Are The Killing’s Cops Good or Bad at Their Jobs? We Ask Two Real Detectives

Photo: AMC
Photo: AMC

After a season’s worth of red herrings and false suspects, The Killing’s Detectives Linden and Holder are still driving around in the rain, searching for leads in the Rosie Larsen Murder case. With only two episodes left and no suspect to speak of, it doesn’t feel like the most successful investigation. Of course, failure is built into the show’s structure: A “thoughtful,” drawn-out procedural is still a procedural, and obviously we can’t learn the murderer’s identity until the very end. But many of our recap commenters (as well as others) have noted that as the days tick by, Linden and Holder seem to be making a fair number of mistakes that transcend the usual procedural red herrings. (Videogum’s Gabe Delahaye went so far as to name Linden “the worst cop on Earth”; our own Andy Greenwald has questioned her decision-making and cell-phone practices at length.) But we’re only an authority on TV cops; to truly judge them, we need an authority on real cops, so we asked two real detectives — Mark Jamieson, Seattle PD, and Jay Salpeter, former NYPD — to weigh in on Linden and Holder.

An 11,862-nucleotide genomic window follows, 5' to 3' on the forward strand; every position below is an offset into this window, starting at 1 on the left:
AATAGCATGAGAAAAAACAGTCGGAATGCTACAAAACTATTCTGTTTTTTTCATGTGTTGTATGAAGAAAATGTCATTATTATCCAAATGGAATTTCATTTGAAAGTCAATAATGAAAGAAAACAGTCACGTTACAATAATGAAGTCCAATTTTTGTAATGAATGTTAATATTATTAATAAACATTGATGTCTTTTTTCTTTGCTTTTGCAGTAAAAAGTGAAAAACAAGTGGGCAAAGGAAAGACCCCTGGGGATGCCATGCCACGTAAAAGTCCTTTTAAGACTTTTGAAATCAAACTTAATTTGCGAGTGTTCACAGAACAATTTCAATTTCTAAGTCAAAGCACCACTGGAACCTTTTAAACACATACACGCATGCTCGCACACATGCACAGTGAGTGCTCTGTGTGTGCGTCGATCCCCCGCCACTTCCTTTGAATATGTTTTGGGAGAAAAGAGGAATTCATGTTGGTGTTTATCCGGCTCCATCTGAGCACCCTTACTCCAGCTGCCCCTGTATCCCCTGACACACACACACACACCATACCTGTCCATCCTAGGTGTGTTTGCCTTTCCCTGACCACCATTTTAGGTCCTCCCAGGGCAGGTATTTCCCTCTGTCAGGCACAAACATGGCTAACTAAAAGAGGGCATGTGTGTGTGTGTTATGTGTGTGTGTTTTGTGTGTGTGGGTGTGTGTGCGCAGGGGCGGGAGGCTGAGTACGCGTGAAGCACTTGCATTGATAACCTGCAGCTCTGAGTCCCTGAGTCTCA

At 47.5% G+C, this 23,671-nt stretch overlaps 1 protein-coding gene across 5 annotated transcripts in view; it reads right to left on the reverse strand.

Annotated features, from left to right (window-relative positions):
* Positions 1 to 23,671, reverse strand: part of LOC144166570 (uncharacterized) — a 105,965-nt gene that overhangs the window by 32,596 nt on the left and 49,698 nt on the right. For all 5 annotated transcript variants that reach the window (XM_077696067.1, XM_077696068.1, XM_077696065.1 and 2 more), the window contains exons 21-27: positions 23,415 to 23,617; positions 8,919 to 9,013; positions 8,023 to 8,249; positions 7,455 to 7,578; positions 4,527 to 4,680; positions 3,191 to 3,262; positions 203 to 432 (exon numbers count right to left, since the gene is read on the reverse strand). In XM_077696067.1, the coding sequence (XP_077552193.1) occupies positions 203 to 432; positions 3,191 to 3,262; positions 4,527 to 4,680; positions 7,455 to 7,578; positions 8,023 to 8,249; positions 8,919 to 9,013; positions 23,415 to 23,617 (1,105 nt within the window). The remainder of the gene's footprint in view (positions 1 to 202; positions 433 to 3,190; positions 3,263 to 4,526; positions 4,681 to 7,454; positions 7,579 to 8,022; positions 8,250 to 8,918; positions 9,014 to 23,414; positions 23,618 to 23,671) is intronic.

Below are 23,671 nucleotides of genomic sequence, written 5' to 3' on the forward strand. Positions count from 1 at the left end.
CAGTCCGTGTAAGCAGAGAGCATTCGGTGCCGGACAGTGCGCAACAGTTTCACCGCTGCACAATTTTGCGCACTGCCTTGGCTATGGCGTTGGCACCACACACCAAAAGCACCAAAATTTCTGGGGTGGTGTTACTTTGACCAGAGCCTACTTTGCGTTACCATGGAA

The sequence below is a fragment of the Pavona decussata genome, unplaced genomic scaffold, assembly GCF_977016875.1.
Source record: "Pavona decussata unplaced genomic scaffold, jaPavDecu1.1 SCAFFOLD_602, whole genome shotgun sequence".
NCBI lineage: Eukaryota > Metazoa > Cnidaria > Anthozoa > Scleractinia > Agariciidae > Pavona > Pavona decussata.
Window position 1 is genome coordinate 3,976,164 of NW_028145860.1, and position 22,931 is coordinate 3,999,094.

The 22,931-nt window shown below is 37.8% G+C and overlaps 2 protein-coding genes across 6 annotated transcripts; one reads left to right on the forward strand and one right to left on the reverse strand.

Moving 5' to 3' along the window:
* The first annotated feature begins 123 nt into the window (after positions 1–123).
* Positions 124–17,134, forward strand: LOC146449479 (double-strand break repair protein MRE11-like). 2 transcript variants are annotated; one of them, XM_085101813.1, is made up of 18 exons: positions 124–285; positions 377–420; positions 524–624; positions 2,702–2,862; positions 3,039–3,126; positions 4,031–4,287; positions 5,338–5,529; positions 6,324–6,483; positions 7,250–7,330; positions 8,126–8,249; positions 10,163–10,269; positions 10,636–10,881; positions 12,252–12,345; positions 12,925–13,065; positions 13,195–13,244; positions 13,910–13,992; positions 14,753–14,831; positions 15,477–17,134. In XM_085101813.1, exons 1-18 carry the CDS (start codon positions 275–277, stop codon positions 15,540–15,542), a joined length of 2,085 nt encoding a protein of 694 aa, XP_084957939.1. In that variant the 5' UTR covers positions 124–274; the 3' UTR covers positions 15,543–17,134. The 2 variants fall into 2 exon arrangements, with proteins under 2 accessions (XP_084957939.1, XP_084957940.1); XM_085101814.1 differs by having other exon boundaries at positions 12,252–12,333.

We first spoke to Detective Mark Jamieson of the Seattle Police Department, who consulted on The Killing early in the show’s development. He said that most of the producers’ questions focused on police procedure.

You’re watching the show: Do you feel like the way the detectives have handled themselves is generally plausible?
It’s interesting — and I’m probably looking at it with a much more critical eye — I think it’s a great show. That being said, it is Hollywood. In the real world, police procedures are pretty boring, and it doesn’t really make for good television.

How do you feel about the relationship between the two detectives? Is that realistic?
No, you don’t have somebody transfer in from County to work Homicide one day. It just doesn’t work that way. And on her last day, she’s ready to retire and then she gets this case and her Lieutenant won’t let her go.

That’s not how it would go?
No. But it makes for a good story.

I think they’re on Day 10 right now? In real life, are they ahead or behind, in terms of the investigation?
I would say, ten days, and it hasn’t been solved yet — that’s not outside the norm.